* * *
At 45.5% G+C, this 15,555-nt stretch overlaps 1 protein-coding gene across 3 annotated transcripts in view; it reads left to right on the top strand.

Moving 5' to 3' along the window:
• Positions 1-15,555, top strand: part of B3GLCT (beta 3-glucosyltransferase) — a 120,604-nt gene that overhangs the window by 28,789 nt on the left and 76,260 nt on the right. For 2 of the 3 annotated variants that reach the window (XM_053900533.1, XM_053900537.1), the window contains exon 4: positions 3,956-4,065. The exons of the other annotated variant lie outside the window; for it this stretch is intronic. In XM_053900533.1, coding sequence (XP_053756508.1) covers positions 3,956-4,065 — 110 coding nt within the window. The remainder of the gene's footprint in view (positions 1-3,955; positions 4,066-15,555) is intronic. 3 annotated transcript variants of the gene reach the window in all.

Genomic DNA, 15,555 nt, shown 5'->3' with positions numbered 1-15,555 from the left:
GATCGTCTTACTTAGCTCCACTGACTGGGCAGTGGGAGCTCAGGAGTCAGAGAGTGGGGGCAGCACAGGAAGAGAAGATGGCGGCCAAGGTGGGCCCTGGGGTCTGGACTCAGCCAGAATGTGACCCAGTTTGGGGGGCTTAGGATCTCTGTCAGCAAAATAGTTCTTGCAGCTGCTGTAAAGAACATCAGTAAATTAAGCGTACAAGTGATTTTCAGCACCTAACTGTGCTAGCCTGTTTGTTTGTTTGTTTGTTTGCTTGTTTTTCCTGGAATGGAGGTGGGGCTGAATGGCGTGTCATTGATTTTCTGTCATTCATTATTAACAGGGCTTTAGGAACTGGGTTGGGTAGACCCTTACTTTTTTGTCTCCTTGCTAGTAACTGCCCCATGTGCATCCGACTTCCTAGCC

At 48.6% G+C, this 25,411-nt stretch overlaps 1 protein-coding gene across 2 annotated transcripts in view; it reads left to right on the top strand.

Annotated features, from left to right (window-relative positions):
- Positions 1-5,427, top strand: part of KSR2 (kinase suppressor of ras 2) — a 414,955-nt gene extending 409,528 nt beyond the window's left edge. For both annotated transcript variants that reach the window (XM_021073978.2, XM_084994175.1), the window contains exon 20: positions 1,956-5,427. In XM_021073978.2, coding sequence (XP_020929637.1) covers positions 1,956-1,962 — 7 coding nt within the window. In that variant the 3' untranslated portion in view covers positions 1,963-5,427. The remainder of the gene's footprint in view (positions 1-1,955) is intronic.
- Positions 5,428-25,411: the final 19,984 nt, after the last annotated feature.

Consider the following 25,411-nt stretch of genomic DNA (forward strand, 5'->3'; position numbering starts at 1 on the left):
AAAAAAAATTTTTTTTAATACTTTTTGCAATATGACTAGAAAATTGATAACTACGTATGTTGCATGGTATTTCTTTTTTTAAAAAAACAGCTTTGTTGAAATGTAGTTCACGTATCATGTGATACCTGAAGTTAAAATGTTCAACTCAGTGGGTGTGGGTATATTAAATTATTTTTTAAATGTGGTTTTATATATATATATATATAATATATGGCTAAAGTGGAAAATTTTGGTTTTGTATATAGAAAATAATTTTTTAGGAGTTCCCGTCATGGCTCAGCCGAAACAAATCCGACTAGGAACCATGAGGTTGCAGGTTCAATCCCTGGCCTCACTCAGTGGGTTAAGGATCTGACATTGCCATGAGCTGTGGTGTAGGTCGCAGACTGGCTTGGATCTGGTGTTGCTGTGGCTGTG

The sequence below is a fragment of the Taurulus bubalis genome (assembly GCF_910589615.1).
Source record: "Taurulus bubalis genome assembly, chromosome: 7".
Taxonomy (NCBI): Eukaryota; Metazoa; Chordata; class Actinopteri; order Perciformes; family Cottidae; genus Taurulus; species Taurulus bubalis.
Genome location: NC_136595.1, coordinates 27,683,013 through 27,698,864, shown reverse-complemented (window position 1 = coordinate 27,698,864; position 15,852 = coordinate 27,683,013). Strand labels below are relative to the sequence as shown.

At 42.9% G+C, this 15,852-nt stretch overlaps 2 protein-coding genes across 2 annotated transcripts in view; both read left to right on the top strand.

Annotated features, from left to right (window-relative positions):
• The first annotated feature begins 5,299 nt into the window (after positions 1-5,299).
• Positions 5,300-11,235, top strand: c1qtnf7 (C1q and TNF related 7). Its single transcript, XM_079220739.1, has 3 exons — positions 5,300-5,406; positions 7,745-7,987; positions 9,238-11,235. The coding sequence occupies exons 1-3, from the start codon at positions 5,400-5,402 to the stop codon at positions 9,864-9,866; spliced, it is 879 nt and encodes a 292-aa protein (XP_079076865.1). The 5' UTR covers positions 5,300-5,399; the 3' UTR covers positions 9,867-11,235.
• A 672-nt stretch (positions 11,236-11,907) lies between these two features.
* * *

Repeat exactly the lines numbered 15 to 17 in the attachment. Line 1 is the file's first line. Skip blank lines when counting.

Genome location: NC_136595.1, coordinates 27,683,013 through 27,698,864, shown reverse-complemented (window position 1 = coordinate 27,698,864; position 15,852 = coordinate 27,683,013). Strand labels below are relative to the sequence as shown.

At 42.9% G+C, this 15,852-nt stretch overlaps 2 protein-coding genes across 2 annotated transcripts in view; both read left to right on the top strand.

Annotated features, from left to right (window-relative positions):